Wired recently posted a video about how the West got China’s social credit system wrong. It was interesting to find out the true facts behind China’s social credit system and get the real story. When the idea of a social credit system first hit the Western media, a collective gasp elicited from major media outlets, especially with the prospect that perhaps one day, social credit would come to the West.
China’s social credit system was described in Western outlets as a way for the Chinese government to track the behavior of its citizens, assign it a score and then allow or disallow certain privileges based on that score. Taxi service, air travel, and train travel could all be restricted by credit score. If a Chinese person didn’t have a high enough social credit, then they could be restricted from certain activities in their lives making it hard to travel, get housing, move across the country or even get to work. It sounded like a Soviet fever dream come true. But the reality isn’t quite as dystopian as the Western media made it sound.
What the Western Press Got Wrong
According to Wired, China’s social credit system isn’t as widespread as they made it sound. Instead, its a collection of pilot projects, provincial tests and other programs designed to see if such a thing could be deployed or if it would even work. Reporting on China and how things work in China is hard. If reporters don’t intimately understand China’s unique authoritarian capitalist system with its communist-in-name-only veneer, things like this can be misinterpreted. There’s also a language barrier between Mandarin and English/French/German. What is really a test program to see if such a dystopian system could work was billed as China’s latest attempt to control every aspect of its citizen’s lives.
But Isn’t it Dystopian to Even Try It?
There is something to be said about China even trying to attempt to make this happen. The idea that a person’s basic freedoms could be truncated by the quality of their social credit score seems like a 1984-esque nightmare. However, the West, particularly the United States, isn’t exactly free and clear of such defacto systems. When applying for employment, people must expose their past criminal records, they can make getting a job difficult. In housing, landlords frequently run background checks on their tenants revealing a complete financial and criminal past. Landlords can, in many states, decide to rent or not to someone based upon this information. Credit scores are used in a variety of ways as a de facto social credit score. If your credit score is high you can finance a car, buy a house, often with just a signature and a job with few questions asked. Employers will often use this information in background checks to decide to employ someone. If someone doesn’t have a good credit score or can’t pass a background check, they are often completely shut out of society. Doesn’t that sound rather dystopian too? The West has a similar system, it’s just not centralized.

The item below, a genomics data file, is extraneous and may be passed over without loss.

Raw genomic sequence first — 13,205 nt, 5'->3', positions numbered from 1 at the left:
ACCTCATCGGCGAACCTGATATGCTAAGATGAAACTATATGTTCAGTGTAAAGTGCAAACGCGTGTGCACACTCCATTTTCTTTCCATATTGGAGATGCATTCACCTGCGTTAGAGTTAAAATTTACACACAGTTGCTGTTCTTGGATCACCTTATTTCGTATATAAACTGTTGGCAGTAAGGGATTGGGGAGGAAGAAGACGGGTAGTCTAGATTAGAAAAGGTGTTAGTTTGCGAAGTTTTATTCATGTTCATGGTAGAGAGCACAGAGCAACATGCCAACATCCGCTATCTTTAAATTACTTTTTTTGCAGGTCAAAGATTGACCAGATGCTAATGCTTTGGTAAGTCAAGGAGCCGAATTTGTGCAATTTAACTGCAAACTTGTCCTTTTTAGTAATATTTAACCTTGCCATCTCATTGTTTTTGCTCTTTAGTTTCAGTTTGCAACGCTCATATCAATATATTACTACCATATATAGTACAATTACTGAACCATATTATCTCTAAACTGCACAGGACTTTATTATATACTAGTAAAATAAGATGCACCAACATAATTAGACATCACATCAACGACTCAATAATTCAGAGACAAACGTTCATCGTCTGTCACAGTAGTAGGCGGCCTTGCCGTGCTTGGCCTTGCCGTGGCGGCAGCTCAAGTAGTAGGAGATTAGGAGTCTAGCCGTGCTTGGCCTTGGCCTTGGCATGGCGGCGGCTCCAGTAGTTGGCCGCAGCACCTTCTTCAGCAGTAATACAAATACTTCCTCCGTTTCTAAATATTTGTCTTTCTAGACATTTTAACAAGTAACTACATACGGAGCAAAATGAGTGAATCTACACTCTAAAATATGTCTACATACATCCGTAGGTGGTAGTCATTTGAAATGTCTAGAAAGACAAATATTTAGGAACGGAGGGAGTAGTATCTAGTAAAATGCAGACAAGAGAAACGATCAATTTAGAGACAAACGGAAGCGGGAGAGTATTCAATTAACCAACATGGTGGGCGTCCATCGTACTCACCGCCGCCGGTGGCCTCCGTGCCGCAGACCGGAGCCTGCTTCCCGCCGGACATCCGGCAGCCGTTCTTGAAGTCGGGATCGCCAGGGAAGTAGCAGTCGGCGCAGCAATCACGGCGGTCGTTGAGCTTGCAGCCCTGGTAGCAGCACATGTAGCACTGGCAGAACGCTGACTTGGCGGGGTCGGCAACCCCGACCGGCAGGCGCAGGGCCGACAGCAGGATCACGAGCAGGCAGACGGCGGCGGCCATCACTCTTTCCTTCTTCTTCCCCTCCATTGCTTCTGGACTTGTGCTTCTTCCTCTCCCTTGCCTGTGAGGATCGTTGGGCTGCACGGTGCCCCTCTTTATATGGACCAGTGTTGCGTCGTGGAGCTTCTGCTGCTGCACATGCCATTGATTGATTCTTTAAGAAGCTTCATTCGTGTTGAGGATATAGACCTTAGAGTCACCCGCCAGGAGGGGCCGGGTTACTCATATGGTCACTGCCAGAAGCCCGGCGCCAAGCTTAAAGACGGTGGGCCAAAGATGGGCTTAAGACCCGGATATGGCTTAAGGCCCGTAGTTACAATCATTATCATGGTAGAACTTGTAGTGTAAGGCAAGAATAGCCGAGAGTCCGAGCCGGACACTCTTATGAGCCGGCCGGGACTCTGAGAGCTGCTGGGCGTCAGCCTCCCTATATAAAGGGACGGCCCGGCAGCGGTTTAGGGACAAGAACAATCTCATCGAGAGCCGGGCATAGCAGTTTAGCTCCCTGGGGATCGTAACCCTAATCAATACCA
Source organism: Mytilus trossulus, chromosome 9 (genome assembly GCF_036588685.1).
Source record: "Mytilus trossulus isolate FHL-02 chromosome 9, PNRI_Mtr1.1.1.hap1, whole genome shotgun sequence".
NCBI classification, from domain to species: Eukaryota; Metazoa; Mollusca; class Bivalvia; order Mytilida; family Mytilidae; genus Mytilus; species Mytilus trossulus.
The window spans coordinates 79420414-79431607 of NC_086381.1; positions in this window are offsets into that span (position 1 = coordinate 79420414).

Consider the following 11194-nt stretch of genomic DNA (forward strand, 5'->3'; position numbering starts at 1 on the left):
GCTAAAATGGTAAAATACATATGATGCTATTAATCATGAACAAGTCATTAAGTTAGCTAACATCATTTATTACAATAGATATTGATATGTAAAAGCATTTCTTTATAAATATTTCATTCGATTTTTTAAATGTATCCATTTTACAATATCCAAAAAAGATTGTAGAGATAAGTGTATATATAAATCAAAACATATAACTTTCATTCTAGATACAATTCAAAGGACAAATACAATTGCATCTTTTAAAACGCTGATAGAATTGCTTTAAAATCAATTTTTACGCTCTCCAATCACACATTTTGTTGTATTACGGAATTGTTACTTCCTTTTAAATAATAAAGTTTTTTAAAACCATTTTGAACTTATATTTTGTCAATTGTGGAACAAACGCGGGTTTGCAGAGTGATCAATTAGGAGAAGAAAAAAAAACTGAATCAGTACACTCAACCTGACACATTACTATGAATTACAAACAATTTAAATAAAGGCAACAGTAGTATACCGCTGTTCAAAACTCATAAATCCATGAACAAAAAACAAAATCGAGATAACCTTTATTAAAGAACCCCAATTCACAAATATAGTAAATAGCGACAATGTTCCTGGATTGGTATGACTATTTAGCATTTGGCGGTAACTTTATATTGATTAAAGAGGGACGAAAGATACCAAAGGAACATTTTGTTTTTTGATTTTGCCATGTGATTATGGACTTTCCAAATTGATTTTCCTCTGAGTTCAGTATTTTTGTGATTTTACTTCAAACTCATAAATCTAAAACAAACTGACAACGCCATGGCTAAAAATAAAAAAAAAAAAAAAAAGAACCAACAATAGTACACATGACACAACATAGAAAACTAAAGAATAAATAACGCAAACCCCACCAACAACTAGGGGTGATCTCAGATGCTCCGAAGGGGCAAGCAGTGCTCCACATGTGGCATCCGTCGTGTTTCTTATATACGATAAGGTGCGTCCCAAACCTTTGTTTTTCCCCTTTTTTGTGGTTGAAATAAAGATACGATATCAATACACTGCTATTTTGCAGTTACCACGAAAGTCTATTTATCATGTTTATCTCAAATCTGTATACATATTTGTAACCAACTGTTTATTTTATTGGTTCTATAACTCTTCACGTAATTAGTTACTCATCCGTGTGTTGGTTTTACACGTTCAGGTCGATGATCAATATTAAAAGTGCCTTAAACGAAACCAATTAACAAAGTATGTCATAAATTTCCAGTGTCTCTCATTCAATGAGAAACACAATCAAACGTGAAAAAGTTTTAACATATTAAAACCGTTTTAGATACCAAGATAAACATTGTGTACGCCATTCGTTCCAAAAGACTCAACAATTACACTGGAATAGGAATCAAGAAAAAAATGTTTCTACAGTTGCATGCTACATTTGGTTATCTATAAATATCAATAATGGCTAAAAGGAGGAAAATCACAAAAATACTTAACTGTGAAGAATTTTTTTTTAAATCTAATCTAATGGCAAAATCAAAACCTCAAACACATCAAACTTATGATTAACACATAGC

Freedoms and Scores
It might seem far-fetched to have a system where people’s behavior is regulated by a score, the reality is that there is a system underneath that is already doing this. China is merely trying to take that system to its logical conclusion. Both systems are scary and both systems restrict freedom and the ability of free persons to work together freely based on their own terms. A society that doesn’t have rules will fall apart quickly but a scoring system, regardless of how its constructed, disadvantages people, especially the poor or those from poor backgrounds. The worst part is that is very hard for someone to bounce back from a mistake or rebuild their life. Although China’s Social Score is not quite the all-powerful number it was billed as it is still a step on the path to restricted who can do what in society. The reality is that both China and the West are guilty of the same thing. One of them is just being far more honest about it.